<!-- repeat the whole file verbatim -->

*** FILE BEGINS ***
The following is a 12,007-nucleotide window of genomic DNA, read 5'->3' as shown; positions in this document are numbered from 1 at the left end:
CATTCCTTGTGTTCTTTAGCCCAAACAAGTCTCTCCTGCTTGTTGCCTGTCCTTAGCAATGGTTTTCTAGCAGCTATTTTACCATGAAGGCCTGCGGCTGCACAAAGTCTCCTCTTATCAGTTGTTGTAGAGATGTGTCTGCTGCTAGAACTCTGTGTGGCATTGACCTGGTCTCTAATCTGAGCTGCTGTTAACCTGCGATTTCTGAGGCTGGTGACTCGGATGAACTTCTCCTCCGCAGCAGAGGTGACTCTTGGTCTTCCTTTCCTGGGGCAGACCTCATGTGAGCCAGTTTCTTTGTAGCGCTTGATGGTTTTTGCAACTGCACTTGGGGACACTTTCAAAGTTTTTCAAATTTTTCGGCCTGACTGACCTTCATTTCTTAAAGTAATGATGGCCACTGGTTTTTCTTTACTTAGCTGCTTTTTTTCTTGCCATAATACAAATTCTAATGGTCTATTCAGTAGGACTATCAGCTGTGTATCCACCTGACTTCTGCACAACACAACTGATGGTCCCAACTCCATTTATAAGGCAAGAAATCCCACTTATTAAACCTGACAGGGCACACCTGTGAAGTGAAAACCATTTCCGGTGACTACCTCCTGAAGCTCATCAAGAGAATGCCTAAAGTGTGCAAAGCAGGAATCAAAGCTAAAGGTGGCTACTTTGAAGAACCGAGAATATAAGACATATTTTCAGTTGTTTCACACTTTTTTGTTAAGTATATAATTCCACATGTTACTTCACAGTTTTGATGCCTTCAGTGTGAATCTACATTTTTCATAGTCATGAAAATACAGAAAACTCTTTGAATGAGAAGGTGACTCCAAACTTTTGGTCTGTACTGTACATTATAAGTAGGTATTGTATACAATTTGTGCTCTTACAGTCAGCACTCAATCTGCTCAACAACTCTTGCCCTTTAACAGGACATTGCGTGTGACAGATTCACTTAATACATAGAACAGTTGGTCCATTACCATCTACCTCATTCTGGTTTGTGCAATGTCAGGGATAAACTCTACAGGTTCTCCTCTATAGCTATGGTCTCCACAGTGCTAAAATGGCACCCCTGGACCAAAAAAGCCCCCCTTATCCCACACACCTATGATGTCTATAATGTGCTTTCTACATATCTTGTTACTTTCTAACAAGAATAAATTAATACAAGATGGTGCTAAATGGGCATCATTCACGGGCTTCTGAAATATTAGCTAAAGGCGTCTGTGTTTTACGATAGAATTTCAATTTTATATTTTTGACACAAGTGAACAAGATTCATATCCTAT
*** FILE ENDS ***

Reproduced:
The following is a 12,007-nucleotide window of genomic DNA, read 5'->3' as shown; positions in this document are numbered from 1 at the left end:
CATTCCTTGTGTTCTTTAGCCCAAACAAGTCTCTCCTGCTTGTTGCCTGTCCTTAGCAATGGTTTTCTAGCAGCTATTTTACCATGAAGGCCTGCGGCTGCACAAAGTCTCCTCTTATCAGTTGTTGTAGAGATGTGTCTGCTGCTAGAACTCTGTGTGGCATTGACCTGGTCTCTAATCTGAGCTGCTGTTAACCTGCGATTTCTGAGGCTGGTGACTCGGATGAACTTCTCCTCCGCAGCAGAGGTGACTCTTGGTCTTCCTTTCCTGGGGCAGACCTCATGTGAGCCAGTTTCTTTGTAGCGCTTGATGGTTTTTGCAACTGCACTTGGGGACACTTTCAAAGTTTTTCAAATTTTTCGGCCTGACTGACCTTCATTTCTTAAAGTAATGATGGCCACTGGTTTTTCTTTACTTAGCTGCTTTTTTTCTTGCCATAATACAAATTCTAATGGTCTATTCAGTAGGACTATCAGCTGTGTATCCACCTGACTTCTGCACAACACAACTGATGGTCCCAACTCCATTTATAAGGCAAGAAATCCCACTTATTAAACCTGACAGGGCACACCTGTGAAGTGAAAACCATTTCCGGTGACTACCTCCTGAAGCTCATCAAGAGAATGCCTAAAGTGTGCAAAGCAGGAATCAAAGCTAAAGGTGGCTACTTTGAAGAACCGAGAATATAAGACATATTTTCAGTTGTTTCACACTTTTTTGTTAAGTATATAATTCCACATGTTACTTCACAGTTTTGATGCCTTCAGTGTGAATCTACATTTTTCATAGTCATGAAAATACAGAAAACTCTTTGAATGAGAAGGTGACTCCAAACTTTTGGTCTGTACTGTACATTATAAGTAGGTATTGTATACAATTTGTGCTCTTACAGTCAGCACTCAATCTGCTCAACAACTCTTGCCCTTTAACAGGACATTGCGTGTGACAGATTCACTTAATACATAGAACAGTTGGTCCATTACCATCTACCTCATTCTGGTTTGTGCAATGTCAGGGATAAACTCTACAGGTTCTCCTCTATAGCTATGGTCTCCACAGTGCTAAAATGGCACCCCTGGACCAAAAAAGCCCCCCTTATCCCACACACCTATGATGTCTATAATGTGCTTTCTACATATCTTGTTACTTTCTAACAAGAATAAATTAATACAAGATGGTGCTAAATGGGCATCATTCACGGGCTTCTGAAATATTAGCTAAAGGCGTCTGTGTTTTACGATAGAATTTCAATTTTATATTTTTGACACAAGTGAACAAGATTCATATCCTAT